The last few weeks of October have been very busy. Mostly because I was prepping (or worrying) about our second mock exams. The Health Psychology mock exams are a real test of mental and emotional strength (aside from the obvious academic exam that it is). Even my ex-lawyer classmate said she did not have to go through anything quite as hard. Day 1 starts with a 30 minute period where you can read a referral and try to calm your nerves before actually going in to the interview. After that is a 1 hour assessment interview with a patient (actor). You never know what you’re going to get. While interviewing is already nerve-wrecking enough, you must also try to forget about the fact that you have a camera with you in the room, which feeds your session into the next room where 3 examiners are watching you. After the 1 hour interview, you go straight into 3.5 hours of writing up your assessment report. You hand it in, and that’s the end of the first day…
…except it extends into the first night. See, once you hand in your report, you are given 2 case studies to research/prepare for over-night. Plus you have to make sure you brush up on whatever illness came up in the interview. You also need to have a good reflection of your strengths and weaknesses, and be sure you can justify whatever you wrote in the 3 hour frenzy. So basically you have to accomplish 3 things over-night: 1. Reflect on your interview and report (easier said than done because the second-guessing game begins here…did I say the right thing? did I miss any questions?) 2. Research on one case study that is usually in the form of another patient referral 3. And research on a second case study which often revolves around a research question. There is no rest for you. Luckily, I was the first person who did the mocks this time, which meant I started my interview at 9am and ended at 1:30pm. Last time I interviewed at 1:30pm, ended by 6pm, then got home at around 7pm. By that time I was already so tired and had little energy to do the over-night case studies. This time though, thankfully, I had enough energy to prepare…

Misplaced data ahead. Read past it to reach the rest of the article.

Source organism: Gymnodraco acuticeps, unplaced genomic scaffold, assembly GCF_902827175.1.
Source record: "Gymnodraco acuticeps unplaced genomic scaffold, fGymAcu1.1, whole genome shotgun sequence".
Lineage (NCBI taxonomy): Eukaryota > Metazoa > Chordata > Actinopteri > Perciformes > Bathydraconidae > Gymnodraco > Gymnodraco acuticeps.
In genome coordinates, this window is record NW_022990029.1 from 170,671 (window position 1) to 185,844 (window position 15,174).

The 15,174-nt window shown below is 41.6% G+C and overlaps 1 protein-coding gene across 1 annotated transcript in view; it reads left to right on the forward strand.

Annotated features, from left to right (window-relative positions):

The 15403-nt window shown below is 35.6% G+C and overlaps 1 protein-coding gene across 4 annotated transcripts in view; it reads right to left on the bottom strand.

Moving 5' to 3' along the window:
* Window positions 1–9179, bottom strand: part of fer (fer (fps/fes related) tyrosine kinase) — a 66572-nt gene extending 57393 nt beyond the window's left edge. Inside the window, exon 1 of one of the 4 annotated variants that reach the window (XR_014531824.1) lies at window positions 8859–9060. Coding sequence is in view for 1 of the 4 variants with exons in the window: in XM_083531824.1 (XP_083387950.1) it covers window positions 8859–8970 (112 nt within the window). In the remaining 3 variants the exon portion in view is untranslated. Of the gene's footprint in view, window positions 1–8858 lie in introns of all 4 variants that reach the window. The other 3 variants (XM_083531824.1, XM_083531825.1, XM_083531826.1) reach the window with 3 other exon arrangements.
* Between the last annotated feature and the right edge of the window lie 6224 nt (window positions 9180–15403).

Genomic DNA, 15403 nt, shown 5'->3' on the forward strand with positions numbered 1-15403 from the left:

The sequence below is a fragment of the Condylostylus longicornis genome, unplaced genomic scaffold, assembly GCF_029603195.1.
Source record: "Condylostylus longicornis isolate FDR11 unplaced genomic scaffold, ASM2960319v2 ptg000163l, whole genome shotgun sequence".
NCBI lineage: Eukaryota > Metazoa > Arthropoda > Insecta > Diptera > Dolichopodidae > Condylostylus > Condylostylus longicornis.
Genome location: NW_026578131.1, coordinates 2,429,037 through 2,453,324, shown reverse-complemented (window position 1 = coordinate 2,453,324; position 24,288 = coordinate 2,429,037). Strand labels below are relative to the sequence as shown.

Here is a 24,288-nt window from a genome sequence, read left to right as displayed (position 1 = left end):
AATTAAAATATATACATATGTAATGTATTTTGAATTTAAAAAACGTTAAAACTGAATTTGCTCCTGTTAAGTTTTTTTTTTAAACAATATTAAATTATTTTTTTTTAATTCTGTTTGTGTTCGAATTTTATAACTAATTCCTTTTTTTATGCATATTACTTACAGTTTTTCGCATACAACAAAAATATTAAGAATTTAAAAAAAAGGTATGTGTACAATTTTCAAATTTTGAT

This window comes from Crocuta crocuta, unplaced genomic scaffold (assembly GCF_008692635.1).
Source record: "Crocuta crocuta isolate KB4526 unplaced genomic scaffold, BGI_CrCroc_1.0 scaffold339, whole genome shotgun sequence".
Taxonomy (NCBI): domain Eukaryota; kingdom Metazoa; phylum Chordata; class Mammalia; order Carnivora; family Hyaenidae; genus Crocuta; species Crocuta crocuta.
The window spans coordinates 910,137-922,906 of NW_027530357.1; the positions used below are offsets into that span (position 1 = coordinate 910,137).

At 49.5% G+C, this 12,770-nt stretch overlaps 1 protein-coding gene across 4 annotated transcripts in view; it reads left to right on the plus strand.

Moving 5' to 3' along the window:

Then comes the second day of mocks, which is the oral exam. It’s like having to prepare for the chopping board. 1 hour to present your case studies, and to get quizzed by the 3 examiners who watched you the previous day. After that, at the end of the day, they give us feedback on how we did… which is often the hardest part because by that time you are so tired already that receiving feedback and criticism can be a real challenge to one’s ego.
*NOT FOR THE FAINT OF HEART*
And I sometimes ask myself why I am doing this. Why do I put myself through this? One psychologist once said that we psychologists have one thing in common: we are very good at coping with exam anxiety. And in a way, this is true I guess, because there is no way that I would have reached this stage if I couldn’t cope with exam anxiety that well. Now all we have left is the real exam in Feb. Oh boy. At least I have a few months to keep working on my skills.
Growing can be painful. This process is particularly painful, but I was very glad to know that at least I have improved in some way.
Moving on to happier things, here are a few photos of some good things that happened during the last week.